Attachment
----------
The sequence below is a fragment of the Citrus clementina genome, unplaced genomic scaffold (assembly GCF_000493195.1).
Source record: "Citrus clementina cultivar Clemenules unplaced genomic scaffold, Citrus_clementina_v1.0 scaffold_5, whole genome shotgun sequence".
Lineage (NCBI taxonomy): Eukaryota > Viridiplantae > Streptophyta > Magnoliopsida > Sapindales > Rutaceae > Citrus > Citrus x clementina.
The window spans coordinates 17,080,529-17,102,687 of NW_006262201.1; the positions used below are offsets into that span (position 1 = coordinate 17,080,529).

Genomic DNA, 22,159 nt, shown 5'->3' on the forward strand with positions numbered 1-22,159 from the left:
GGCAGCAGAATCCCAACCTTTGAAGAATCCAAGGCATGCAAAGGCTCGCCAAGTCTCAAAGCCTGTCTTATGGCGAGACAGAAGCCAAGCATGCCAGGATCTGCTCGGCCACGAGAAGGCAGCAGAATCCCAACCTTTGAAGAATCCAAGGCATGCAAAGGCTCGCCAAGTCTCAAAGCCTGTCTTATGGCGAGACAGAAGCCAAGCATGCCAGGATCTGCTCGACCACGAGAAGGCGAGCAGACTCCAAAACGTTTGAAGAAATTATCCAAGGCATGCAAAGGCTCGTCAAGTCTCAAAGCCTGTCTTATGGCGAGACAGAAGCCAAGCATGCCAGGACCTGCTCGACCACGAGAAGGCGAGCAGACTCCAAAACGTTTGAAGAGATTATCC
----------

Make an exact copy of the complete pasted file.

The sequence below is a fragment of the Citrus clementina genome, unplaced genomic scaffold (assembly GCF_000493195.1).
Source record: "Citrus clementina cultivar Clemenules unplaced genomic scaffold, Citrus_clementina_v1.0 scaffold_5, whole genome shotgun sequence".
Lineage (NCBI taxonomy): Eukaryota > Viridiplantae > Streptophyta > Magnoliopsida > Sapindales > Rutaceae > Citrus > Citrus x clementina.
The window spans coordinates 17,080,529-17,102,687 of NW_006262201.1; the positions used below are offsets into that span (position 1 = coordinate 17,080,529).

Genomic DNA, 22,159 nt, shown 5'->3' on the forward strand with positions numbered 1-22,159 from the left:
GGCAGCAGAATCCCAACCTTTGAAGAATCCAAGGCATGCAAAGGCTCGCCAAGTCTCAAAGCCTGTCTTATGGCGAGACAGAAGCCAAGCATGCCAGGATCTGCTCGGCCACGAGAAGGCAGCAGAATCCCAACCTTTGAAGAATCCAAGGCATGCAAAGGCTCGCCAAGTCTCAAAGCCTGTCTTATGGCGAGACAGAAGCCAAGCATGCCAGGATCTGCTCGACCACGAGAAGGCGAGCAGACTCCAAAACGTTTGAAGAAATTATCCAAGGCATGCAAAGGCTCGTCAAGTCTCAAAGCCTGTCTTATGGCGAGACAGAAGCCAAGCATGCCAGGACCTGCTCGACCACGAGAAGGCGAGCAGACTCCAAAACGTTTGAAGAGATTATCC